With Halloween at hand I am reminded of the different kinds of ghosts and monsters that frighten our children – and even at times, haunt us as parents. Most parents remember, or are living now with children going through the stage when they find it scary to go into a dark room. Bedtime is a favorite for seeing monsters under the bed, or ghosts in the closet, making going to sleep impossible, and creating a need to have parents stay close by.
Some of you may remember Danny Kaye, the talented comedian/actor known for his tongue twister songs. Years ago he had a song called, “Mommy, Gimme a Drink of Water”, in which using a child’s voice he acts out all the devices children use to bring a parent back into the room after the final story and goodnight. Of course, the drink of water is a favorite, as well as needing to go potty. But being afraid of the ghosts and monsters in the room is a big one, leading the child to call out in a frightened voice.
Parents are sometimes dismissive of fears that seem merely a product of children’s imagination. But children are not comforted by the reassurance that the ghosts and monsters are not there. Their struggle with these fantasized creatures is an essential rite of passage in their development – in fact one we probably all have been through or maybe go through still, in one form or another.
In her wonderful book, “The Magic Years”, Selma Fraiberg gives us insight into the minds of young children, when fantasy is more developed than logic and children believe that their thoughts and behavior make things happen in the outside world. In their magical thinking their thoughts, behavior, and feelings are responsible for events around them. As we know, children often have angry thoughts and wishes about their parents, who often are frustrating and mean in their eyes. Siblings, too, are often the recipient of such angry wishes. Then if a sibling should get hurt, or a parent become ill, a child may imagine that his thoughts or wishes were responsible.
Children often misbehave, or do things of which their parents don’t approve. In this way, too, if something bad happens they may believe their behavior is responsible. It is not unusual for children to believe that unfortunate events are a punishment for “bad” thoughts or behavior. (Even adults feel that way at times.) Children’s separation anxiety can be an expression of the fear that something may happen to the parent or to them unless the parent is close by – even a fear that their own impulses may break loose and wreak havoc.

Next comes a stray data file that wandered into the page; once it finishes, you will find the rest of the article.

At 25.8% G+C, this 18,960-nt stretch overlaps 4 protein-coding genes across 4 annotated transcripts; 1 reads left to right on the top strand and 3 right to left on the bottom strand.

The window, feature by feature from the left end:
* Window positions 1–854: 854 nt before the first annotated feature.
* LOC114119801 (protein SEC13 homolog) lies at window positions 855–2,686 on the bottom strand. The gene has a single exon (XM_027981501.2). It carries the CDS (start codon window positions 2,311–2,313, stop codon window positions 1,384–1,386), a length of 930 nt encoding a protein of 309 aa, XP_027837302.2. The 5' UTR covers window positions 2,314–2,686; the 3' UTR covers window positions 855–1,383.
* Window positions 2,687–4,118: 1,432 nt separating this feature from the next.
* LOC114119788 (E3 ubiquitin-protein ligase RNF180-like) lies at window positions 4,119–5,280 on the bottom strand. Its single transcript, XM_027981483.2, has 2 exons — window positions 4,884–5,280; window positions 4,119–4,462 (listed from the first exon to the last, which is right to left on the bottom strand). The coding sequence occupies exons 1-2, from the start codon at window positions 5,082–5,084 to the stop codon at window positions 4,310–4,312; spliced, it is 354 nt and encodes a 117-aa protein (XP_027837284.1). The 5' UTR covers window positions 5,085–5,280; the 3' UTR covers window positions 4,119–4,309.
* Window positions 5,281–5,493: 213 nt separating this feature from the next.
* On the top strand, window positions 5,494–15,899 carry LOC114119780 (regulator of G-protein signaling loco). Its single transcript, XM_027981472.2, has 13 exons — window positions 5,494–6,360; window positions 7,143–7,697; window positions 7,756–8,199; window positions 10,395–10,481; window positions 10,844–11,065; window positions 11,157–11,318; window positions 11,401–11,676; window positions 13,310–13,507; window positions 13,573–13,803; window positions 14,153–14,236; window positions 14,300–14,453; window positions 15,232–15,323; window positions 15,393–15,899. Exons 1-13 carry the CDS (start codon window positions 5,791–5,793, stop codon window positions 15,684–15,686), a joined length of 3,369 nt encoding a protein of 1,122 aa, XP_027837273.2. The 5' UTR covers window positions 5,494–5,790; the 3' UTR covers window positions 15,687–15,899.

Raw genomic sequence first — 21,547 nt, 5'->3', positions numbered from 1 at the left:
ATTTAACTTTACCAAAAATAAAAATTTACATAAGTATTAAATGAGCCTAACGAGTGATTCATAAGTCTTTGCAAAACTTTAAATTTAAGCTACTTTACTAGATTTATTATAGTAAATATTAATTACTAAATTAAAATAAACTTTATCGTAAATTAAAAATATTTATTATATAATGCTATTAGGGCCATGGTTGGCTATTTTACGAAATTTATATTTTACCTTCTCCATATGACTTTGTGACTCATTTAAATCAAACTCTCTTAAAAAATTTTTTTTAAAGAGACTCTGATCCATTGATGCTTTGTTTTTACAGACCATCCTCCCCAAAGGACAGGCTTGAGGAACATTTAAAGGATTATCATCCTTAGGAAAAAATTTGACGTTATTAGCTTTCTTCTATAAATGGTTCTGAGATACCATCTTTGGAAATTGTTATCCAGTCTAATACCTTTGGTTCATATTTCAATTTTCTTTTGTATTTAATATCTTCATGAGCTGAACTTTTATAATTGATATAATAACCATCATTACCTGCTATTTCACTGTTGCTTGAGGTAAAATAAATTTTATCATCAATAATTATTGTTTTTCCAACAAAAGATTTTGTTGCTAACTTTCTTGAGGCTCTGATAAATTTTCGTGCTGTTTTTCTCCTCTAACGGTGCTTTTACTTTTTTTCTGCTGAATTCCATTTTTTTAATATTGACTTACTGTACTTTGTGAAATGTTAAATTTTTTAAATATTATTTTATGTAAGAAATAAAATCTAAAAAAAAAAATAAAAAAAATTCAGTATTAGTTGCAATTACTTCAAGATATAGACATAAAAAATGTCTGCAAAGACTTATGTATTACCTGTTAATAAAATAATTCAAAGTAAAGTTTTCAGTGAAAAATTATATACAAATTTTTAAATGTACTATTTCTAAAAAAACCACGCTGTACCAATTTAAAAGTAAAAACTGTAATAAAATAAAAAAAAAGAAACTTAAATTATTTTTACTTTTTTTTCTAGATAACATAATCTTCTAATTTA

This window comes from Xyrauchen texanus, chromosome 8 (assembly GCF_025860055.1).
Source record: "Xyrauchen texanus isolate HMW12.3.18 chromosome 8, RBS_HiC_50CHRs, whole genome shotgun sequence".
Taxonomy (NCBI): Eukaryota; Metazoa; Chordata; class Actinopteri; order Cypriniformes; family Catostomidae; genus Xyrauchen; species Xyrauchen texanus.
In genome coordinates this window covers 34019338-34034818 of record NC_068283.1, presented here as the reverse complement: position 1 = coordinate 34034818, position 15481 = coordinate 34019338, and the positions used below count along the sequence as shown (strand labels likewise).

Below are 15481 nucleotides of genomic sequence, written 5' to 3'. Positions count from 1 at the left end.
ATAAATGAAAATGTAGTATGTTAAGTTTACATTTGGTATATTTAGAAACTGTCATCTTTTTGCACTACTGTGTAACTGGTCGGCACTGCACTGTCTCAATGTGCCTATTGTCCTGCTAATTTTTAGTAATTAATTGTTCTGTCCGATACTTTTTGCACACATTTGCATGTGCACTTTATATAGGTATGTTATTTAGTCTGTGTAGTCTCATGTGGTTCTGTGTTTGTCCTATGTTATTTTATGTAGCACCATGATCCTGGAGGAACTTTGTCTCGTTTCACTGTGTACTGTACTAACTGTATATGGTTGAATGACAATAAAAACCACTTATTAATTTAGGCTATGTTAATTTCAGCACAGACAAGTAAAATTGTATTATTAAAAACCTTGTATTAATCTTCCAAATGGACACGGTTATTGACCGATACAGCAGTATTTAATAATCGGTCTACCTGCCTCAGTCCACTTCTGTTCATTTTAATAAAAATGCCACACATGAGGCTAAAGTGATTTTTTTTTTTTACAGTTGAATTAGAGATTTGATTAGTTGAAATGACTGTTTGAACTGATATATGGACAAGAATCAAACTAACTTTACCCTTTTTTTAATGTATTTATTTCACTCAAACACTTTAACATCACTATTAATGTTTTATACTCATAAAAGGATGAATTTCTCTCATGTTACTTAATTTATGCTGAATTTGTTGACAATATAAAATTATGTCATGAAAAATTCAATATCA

The ghosts and monsters that children see are stand-ins for their own frightening thoughts, feelings and impulses. They are frightening because in children’s magical thinking they are responsible for the bad things that happen. And sometimes they are responsible, as when children are punished for “bad” behavior. The struggle with these monsters and ghosts reflect children’s inner struggle with their own forbidden wishes and the untamed impulses that often lead to unacceptable behavior.
The fight against imagined ghosts and monsters is a psychological battle in which children seek the power of their parents to protect them. It is a life-or-death struggle in which children fight to overcome the ghosts and monsters or at least hold them at bay. Their fears are real even though the reason they give for the fear may be imaginary. They need the reassurance that they have their parents’ support and will not be alone in their struggle.
In fact, parents are more powerful than the ghosts and monsters. It is with their help and support that children overcome destructive impulses and behavior. It is through an alliance with parents, the wish for their approval, that children are enabled to keep those impulses in check and to adopt parental standards for behavior. More reassuring than trying to persuade children that there are no ghosts or monsters, is letting them know that they, their parents, will protect them and keep them safe from all those creatures.
Perhaps the costumes children choose for Halloween, the powerful characters they can pretend to be, are another way of helping them feel that they, too, can slay the dragon, or rid the place of ghosts and monsters. The trick is to get the “bad guys”. The treat is that parents are there to help.
BOO! Happy Halloween!